More police for Algarve

SECURITY IN the Algarve will be heavily reinforced this summer with a total of 2,800 police promised for the beginning of July – a 20 per cent increase on the reinforcements deployed last season.

The news was announced during the presentation of a plan entitled ‘Algarve Seguro 2005’ (Safe Algarve 2005) by Prime Minister, José Sócrates, at a meeting held in Vilamoura recently.

The Algarve will have 500 more Guarda Nacional Republicana (GNR) officers and 42 more Polícia de Segurança Pública (PSP) officers, bringing the total number of police based in the Algarve to around 2,800. The reinforcements were considered by the Prime Minister as

being “fundamental” in order to guarantee “a safe Algarve this summer, essential for quality of life and tourism”.

The plan also foresees around 200 GNR trainees being posted at the stations in Faro, Portimão and Beja until the end of September. The aim is to ensure a more visible police presence particularly at beaches and around lively nightlife areas. “Around 20,000 passengers are expected to arrive daily via 100 flights during the summer season and, therefore, we are aiming to ensure the maximum security,” said a police source.

Good news for business

News of the reinforcements has been warmly welcomed by the management of hotels and resorts throughout the Algarve, and particularly by those in Loulé and Almancil, an area that has seen a worrying crime wave just recently (see restaurant robbery story on page ?).

The Resident spoke to Aníbal Moreno, president of the Associação Empresarial de Almancil (AEA), Almancil business association, to get his reaction to the announcement.

“We were already expecting reinforcements for the summer because this has been a normal procedure for some years already, but to receive a 20 per cent increase on the reinforcements sent last season is very welcome news.”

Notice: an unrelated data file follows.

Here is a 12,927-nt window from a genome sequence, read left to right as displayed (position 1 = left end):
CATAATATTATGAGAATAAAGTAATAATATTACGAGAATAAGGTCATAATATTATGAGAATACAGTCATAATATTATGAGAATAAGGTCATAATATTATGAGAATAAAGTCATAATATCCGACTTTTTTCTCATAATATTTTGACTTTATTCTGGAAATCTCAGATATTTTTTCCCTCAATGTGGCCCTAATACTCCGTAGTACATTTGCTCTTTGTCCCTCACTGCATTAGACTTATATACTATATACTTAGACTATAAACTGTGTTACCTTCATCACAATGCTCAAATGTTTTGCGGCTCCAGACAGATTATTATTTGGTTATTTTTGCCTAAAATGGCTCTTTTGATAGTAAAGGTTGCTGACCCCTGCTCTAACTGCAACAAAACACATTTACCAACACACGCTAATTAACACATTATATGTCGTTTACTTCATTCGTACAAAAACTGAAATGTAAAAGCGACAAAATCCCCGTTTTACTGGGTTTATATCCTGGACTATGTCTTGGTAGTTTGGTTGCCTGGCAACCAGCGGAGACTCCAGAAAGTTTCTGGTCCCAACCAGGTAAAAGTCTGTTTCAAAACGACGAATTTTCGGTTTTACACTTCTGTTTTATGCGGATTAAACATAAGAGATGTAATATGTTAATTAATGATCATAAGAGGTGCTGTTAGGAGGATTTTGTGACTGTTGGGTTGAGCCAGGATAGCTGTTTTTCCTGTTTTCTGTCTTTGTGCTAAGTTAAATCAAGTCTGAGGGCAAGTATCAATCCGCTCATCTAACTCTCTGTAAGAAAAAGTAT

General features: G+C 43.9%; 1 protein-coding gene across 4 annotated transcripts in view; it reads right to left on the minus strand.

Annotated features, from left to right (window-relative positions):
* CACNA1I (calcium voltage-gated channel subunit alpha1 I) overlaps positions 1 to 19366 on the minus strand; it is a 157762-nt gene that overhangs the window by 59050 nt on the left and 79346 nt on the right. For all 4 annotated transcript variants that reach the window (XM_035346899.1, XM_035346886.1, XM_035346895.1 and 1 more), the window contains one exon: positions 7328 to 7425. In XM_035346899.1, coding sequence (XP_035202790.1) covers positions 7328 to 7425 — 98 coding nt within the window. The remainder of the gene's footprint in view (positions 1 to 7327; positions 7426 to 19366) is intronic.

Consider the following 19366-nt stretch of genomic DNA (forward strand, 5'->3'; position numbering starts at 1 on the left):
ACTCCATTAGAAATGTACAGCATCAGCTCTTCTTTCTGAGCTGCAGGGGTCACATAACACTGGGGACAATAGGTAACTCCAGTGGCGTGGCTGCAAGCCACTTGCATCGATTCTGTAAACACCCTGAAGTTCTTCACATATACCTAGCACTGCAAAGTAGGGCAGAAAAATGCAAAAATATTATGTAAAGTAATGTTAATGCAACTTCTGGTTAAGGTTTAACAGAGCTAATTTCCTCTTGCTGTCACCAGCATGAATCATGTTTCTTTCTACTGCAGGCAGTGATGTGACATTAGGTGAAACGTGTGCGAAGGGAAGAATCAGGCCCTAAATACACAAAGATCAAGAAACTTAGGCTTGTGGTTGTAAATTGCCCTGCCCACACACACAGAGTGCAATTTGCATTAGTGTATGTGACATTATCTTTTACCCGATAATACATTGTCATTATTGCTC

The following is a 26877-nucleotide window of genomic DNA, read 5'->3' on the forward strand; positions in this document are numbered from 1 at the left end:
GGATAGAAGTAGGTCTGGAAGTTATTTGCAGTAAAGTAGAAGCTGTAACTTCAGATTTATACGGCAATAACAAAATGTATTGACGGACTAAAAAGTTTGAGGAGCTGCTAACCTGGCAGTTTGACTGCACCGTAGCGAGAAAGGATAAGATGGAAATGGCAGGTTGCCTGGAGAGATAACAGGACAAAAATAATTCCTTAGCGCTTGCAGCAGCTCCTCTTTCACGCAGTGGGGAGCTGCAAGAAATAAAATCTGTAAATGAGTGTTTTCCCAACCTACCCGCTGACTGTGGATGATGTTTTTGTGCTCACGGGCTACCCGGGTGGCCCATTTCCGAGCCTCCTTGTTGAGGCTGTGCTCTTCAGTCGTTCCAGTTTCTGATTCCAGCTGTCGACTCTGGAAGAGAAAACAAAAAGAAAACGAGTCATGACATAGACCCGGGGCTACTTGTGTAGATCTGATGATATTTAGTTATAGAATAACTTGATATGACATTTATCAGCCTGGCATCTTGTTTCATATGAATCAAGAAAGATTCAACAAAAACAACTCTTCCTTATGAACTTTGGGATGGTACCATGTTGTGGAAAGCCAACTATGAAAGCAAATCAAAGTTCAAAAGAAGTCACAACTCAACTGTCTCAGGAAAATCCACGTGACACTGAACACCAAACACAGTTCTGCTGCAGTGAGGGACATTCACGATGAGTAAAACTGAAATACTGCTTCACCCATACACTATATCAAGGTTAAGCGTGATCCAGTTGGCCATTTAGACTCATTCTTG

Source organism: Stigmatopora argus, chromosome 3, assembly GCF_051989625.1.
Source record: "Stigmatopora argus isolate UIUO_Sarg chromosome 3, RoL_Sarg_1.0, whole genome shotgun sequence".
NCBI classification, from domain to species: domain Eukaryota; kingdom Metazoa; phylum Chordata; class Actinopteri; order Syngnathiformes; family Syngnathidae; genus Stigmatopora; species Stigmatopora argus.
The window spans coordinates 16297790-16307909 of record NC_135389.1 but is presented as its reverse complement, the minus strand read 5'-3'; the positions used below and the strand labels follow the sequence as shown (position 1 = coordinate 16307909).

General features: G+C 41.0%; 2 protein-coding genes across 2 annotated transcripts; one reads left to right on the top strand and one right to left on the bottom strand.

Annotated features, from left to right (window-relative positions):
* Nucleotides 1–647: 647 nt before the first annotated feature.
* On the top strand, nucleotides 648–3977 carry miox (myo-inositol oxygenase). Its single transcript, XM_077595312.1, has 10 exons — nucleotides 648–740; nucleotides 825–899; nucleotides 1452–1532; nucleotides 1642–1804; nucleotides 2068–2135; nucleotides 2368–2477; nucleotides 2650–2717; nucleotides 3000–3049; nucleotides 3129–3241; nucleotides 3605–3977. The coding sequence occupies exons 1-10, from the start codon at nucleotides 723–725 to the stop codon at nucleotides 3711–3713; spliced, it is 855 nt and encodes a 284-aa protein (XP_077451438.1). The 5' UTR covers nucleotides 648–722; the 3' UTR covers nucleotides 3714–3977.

However, Aníbal Moreno still reiterated the point that “more police are needed all year round, not only during the summer months. This is absolutely essential to ensure that we do not lose business and damage our tourism industry”.

The AEA president spoke of his recent meeting with Lt. Colonel Caio, Faro’s police chief, and confirmed that it was “very positive” and that “our concerns about the Almancil area were understood”. He also claimed that the police are trying very hard to bring the promised reinforcements to the Algarve before July 1.

Was the intention to speed up reinforcements due to the episode that took place in Quarteira at the weekend, following the Carcavelos beach incident, we asked? “No, the increase was already being discussed before that took place,” said Moreno. In fact, he believes the incident in Quarteira (see article on page ?) was “insignificant and blown out of proportion by the press”, eager to capitalise on the true panic inflicted by the gang in Carcavelos.

Aníbal Moreno concluded his comments by saying: “We are still campaigning to the President of Loulé Câmara to have a new police building in Almancil and the AEA has written to the government and the police commanders of Lisbon and Évora emphasising the need for greater policing all year round in the Almancil.”